Is the velocity of water waves created in a container affected by the temperature of water. How?
Temperature is not a variable in calculating water wave speed. The “wave speed” (more precisely, “phase velocity”) of periodic progressive surface waves travel is determined by the acceleration of gravity, wave depth (or upper layer depth), the density of water and the density of air.
Note that the "density of air", and to a much lesser extent, "density of water", may be affected by temperature.
Ok, so I know that increasing the temperature decreases the density of water. Would water waves behave the same way as sound and travel faster, if by only a small amount, in warmer water?
Surface waves on a fluid such as water do not obey the same laws that govern sound waves in water, so it’s not correct to assume they are affected by the same variables, in this case, temperature.
In this Wiki entry there is no mention of temperature affecting the phase velocity (also called “celerity” or “phase speed”):
In this document, where the fluid layer has a uniform mean depth, and the fluid flow is inviscid, incompressible, and irrotational there no mention of temperature affecting the celerity (wave speed):
In this document there is no mention of fluid temperature affecting the surface wave speed, either for shallow water waves or deep water waves:
In this document there is no indication that surface wave speed (celerity) is affected by temperature:
There is no mention of temperature changing the speed of surface wave speeds in this entry:
Yes, temperature does affect the speed of sound in water.
“The speed of sound in water increases with increasing water temperature, increasing salinity and increasing pressure (depth). The approximate change in the speed of sound with a change in each property is:
Temperature 1°C = 4.0 m/s
Salinity 1PSU = 1.4 m/s
Depth (pressure) 1km = 17 m/s”
Thanks for those links, it makes a lot more sense.
Another question on the same topic, how and why do waves in water behave differently than sound waves other than one is longitudinal and the other is transverse.
There is a tradition here on Physics Forums against “spoon feeding” questioners. Will you please first use the Google Search terms “transverse waves longitudinal waves difference between” and then read and study some of those results to discover the answers to your question? After that “self-study” if you have any doubts or specific questions, do come back here and post them. Members here on Physics forums are always ready and willing to assist any true searcher who is interested in advancing her knowledge of science, and, one who has first done her homework!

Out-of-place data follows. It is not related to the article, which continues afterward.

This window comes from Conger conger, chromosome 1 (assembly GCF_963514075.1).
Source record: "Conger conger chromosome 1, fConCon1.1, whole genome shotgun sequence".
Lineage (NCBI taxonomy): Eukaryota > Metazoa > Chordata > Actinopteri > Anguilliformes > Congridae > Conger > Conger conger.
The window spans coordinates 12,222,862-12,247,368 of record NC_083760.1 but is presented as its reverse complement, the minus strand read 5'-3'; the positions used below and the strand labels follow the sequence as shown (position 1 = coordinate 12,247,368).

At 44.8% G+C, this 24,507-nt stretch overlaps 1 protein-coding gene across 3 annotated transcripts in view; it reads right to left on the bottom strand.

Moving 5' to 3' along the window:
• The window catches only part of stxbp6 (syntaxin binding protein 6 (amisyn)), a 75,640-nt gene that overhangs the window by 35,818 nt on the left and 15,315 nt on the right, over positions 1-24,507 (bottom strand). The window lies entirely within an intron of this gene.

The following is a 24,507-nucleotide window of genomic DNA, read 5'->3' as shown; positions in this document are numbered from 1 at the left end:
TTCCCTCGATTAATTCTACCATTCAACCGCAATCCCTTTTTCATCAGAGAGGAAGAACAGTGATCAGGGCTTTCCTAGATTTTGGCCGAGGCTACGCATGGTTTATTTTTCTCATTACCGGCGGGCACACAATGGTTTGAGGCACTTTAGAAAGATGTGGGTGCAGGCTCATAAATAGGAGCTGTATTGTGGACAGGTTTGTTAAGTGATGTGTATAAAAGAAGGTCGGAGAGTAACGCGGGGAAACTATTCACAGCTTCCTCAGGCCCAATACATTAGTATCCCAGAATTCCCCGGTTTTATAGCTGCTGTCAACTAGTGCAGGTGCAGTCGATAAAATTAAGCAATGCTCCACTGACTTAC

Actually if you look at the phase velocity, [itex]c[/itex], for shallow water waves:
you will notice that there is a dependency on [itex]h[/itex]. So if you take the same container of water and heat it so that the water expands, you might imagine that [itex]h[/itex] increases and therefore [itex]c[/itex] does as well.
But, as HallsofIvy alludes to above, that should be a very small increase.
You have changes in the depth of water, density of water... but is the speed of water waves also heavily influenced by the changes in the surface tension of water?
I suppose there must be an effect as well on the very short-wavelength capillary waves due to the change in [url="http://en.wikipedia.org/wiki/Surface_tension]surface tension[/url] with temperature!
Surface waves on water may be divided into several regimes. The familiar waves on lakes and oceans, with wavelengths ranging from hundreds of meters to a few centimeters, are called gravity waves. As the name implies the dominant restoring force is gravity, which returns the disturbed surface of the water to equilibrium.
According to linear theory for waves forced by gravity, the phase velocity depends on the wavelength and the water depth. For a fixed water depth, long waves (with large wavelength) propagate faster than shorter waves. The phase velocity of an approximately sinusoidal wave is proportional to the square root of the wavelength. These are the waves described in the five examples given in post number five on March tenth that showed no effect of temperature change on phase velocity.